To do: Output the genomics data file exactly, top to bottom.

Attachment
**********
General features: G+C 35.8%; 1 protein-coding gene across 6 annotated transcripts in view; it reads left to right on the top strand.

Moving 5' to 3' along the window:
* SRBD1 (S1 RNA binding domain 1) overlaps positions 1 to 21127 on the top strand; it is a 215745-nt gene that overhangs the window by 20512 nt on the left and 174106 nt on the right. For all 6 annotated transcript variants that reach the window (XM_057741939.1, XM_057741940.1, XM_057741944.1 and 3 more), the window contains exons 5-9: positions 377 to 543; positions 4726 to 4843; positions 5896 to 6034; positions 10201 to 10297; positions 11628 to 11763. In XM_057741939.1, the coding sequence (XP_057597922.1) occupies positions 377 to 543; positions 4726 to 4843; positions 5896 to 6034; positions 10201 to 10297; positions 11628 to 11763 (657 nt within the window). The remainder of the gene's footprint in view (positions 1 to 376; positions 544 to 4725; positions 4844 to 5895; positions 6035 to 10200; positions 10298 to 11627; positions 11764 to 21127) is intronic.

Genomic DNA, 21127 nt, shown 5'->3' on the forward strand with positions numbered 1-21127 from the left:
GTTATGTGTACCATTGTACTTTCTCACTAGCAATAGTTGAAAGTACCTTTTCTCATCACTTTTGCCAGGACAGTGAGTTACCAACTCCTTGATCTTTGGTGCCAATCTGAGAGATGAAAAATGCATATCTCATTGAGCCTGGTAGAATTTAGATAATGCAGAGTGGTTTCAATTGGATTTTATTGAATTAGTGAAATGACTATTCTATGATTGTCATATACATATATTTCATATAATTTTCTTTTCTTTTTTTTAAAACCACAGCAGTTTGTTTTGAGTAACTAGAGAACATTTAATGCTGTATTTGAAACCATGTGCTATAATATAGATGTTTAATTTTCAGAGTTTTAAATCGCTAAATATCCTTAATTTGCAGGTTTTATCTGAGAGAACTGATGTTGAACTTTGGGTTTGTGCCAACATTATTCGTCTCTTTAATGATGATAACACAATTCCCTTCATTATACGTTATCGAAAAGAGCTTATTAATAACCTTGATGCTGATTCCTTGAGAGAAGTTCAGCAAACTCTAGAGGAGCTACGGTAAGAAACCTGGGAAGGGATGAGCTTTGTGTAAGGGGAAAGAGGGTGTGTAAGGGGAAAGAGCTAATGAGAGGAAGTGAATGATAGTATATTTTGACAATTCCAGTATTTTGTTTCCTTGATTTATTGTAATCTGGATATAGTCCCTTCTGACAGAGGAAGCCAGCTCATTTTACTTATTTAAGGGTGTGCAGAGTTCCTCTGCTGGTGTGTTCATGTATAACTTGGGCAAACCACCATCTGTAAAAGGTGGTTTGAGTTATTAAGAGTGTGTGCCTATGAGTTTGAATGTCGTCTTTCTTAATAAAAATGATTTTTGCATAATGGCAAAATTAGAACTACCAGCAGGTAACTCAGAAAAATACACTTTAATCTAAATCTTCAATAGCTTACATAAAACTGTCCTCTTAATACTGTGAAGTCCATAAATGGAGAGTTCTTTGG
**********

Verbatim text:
General features: G+C 35.8%; 1 protein-coding gene across 6 annotated transcripts in view; it reads left to right on the top strand.

Moving 5' to 3' along the window:
* SRBD1 (S1 RNA binding domain 1) overlaps positions 1 to 21127 on the top strand; it is a 215745-nt gene that overhangs the window by 20512 nt on the left and 174106 nt on the right. For all 6 annotated transcript variants that reach the window (XM_057741939.1, XM_057741940.1, XM_057741944.1 and 3 more), the window contains exons 5-9: positions 377 to 543; positions 4726 to 4843; positions 5896 to 6034; positions 10201 to 10297; positions 11628 to 11763. In XM_057741939.1, the coding sequence (XP_057597922.1) occupies positions 377 to 543; positions 4726 to 4843; positions 5896 to 6034; positions 10201 to 10297; positions 11628 to 11763 (657 nt within the window). The remainder of the gene's footprint in view (positions 1 to 376; positions 544 to 4725; positions 4844 to 5895; positions 6035 to 10200; positions 10298 to 11627; positions 11764 to 21127) is intronic.

Genomic DNA, 21127 nt, shown 5'->3' on the forward strand with positions numbered 1-21127 from the left:
GTTATGTGTACCATTGTACTTTCTCACTAGCAATAGTTGAAAGTACCTTTTCTCATCACTTTTGCCAGGACAGTGAGTTACCAACTCCTTGATCTTTGGTGCCAATCTGAGAGATGAAAAATGCATATCTCATTGAGCCTGGTAGAATTTAGATAATGCAGAGTGGTTTCAATTGGATTTTATTGAATTAGTGAAATGACTATTCTATGATTGTCATATACATATATTTCATATAATTTTCTTTTCTTTTTTTTAAAACCACAGCAGTTTGTTTTGAGTAACTAGAGAACATTTAATGCTGTATTTGAAACCATGTGCTATAATATAGATGTTTAATTTTCAGAGTTTTAAATCGCTAAATATCCTTAATTTGCAGGTTTTATCTGAGAGAACTGATGTTGAACTTTGGGTTTGTGCCAACATTATTCGTCTCTTTAATGATGATAACACAATTCCCTTCATTATACGTTATCGAAAAGAGCTTATTAATAACCTTGATGCTGATTCCTTGAGAGAAGTTCAGCAAACTCTAGAGGAGCTACGGTAAGAAACCTGGGAAGGGATGAGCTTTGTGTAAGGGGAAAGAGGGTGTGTAAGGGGAAAGAGCTAATGAGAGGAAGTGAATGATAGTATATTTTGACAATTCCAGTATTTTGTTTCCTTGATTTATTGTAATCTGGATATAGTCCCTTCTGACAGAGGAAGCCAGCTCATTTTACTTATTTAAGGGTGTGCAGAGTTCCTCTGCTGGTGTGTTCATGTATAACTTGGGCAAACCACCATCTGTAAAAGGTGGTTTGAGTTATTAAGAGTGTGTGCCTATGAGTTTGAATGTCGTCTTTCTTAATAAAAATGATTTTTGCATAATGGCAAAATTAGAACTACCAGCAGGTAACTCAGAAAAATACACTTTAATCTAAATCTTCAATAGCTTACATAAAACTGTCCTCTTAATACTGTGAAGTCCATAAATGGAGAGTTCTTTGG